Poetic License and the Music of Your Ear: Aulus Gellius, Attic Nights, 13.21

The fact that more attention is paid by the best writers to the rather pleasing sound of words and phrases—what the Greeks call euphony—instead of rules and custom, things revealed by grammarians

“When Probus Valerius was once asked-and I heard this story from one of his close friends—whether has Urbis or has urbes was correct or hanc turrim or hanc turrem, he said “If you are creating verse or you are writing out prose and you need to use these words, don’t listen to the pedantic and specific precepts of grammarians; but heed your own ear for whichever solution it prefers. What pleases it, that will certainly be the most correct.

When his friend asked in turn “What do you mean “heed my ear”?” And Probus is said to have responded “In the same way that Vergil mixed things up, so he wrote in different places urbis and urbes, obeying the judgment and advice of his ear.”

XXI. Quod a scriptoribus elegantissimis maior ratio habita sit sonitus vocum atque verborum iucundioris, quae a Graecis euphonia dicitur, quam regulae disciplinaeque, quae a grammaticis reperta est.I. Interrogatus est Probus Valerius, quod ex familiari eius quodam conperi, “has” ne “urbis” an “has urbes” et “hanc turrim” an “hanc turrem” dici oporteret. “Si aut versum” inquit “pangis aut orationem solutam struis atque ea verba tibi dicenda sunt, non finitiones illas praerancidas neque fetutinas grammaticas spectaveris, sed aurem tuam interroga, quo quid loco conveniat dicere; quod illa suaserit, id profecto erit rectissimum”. II. Tum is, qui quaesierat: “quonam modo” inquit “vis aurem meam interrogem?” III. Et Probum ait respondisse: “Quo suam Vergilius percontatus est, qui diversis in locis “urbis” et “urbes” dixit arbitrio consilioque usus auris.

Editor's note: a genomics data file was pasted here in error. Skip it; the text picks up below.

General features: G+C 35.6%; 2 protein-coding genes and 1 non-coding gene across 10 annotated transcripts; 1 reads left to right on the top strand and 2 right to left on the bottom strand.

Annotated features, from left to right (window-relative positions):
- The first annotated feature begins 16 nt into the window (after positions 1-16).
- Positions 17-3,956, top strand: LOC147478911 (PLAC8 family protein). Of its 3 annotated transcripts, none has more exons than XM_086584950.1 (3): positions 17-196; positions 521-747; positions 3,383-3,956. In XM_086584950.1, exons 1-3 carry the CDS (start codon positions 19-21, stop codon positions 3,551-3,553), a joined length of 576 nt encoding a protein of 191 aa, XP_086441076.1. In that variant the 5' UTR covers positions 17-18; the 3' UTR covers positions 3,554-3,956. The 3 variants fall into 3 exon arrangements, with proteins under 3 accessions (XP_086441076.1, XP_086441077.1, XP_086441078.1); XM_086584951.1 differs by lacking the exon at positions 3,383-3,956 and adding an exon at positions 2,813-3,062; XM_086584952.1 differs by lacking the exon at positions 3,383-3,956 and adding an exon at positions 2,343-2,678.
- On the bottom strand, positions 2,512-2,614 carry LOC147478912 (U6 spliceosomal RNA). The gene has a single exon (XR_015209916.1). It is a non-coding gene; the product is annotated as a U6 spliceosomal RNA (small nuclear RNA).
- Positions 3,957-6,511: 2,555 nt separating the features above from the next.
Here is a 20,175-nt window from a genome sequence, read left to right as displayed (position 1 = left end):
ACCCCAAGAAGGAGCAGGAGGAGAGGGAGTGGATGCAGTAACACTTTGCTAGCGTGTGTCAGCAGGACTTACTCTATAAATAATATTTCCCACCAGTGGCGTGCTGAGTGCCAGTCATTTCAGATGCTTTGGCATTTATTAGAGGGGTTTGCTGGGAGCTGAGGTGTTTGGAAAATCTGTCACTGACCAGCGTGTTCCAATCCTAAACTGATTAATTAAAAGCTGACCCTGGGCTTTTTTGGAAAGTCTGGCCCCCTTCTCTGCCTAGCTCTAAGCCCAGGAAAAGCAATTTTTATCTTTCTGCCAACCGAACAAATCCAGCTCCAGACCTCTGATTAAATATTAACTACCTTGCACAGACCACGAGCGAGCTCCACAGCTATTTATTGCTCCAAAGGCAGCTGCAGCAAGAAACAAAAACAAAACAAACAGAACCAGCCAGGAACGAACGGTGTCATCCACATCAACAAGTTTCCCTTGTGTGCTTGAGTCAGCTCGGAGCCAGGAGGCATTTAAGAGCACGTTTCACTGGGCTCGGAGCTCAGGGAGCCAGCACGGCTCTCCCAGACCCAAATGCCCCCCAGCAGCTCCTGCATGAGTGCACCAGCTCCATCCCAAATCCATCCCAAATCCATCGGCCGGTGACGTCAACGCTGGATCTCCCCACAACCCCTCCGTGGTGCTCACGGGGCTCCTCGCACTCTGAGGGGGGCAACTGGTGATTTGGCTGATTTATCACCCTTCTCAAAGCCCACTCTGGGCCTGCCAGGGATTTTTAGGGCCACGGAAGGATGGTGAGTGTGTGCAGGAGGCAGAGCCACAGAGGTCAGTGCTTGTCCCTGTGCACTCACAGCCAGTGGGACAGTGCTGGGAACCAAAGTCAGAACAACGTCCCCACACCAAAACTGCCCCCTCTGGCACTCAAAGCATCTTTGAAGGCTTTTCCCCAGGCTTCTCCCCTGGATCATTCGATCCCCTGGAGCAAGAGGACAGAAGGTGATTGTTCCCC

2 thoughts on “Poetic License and the Music of Your Ear: Aulus Gellius, Attic Nights, 13.21

  1. Pingback: Against Pedantry – SENTENTIAE ANTIQUAE

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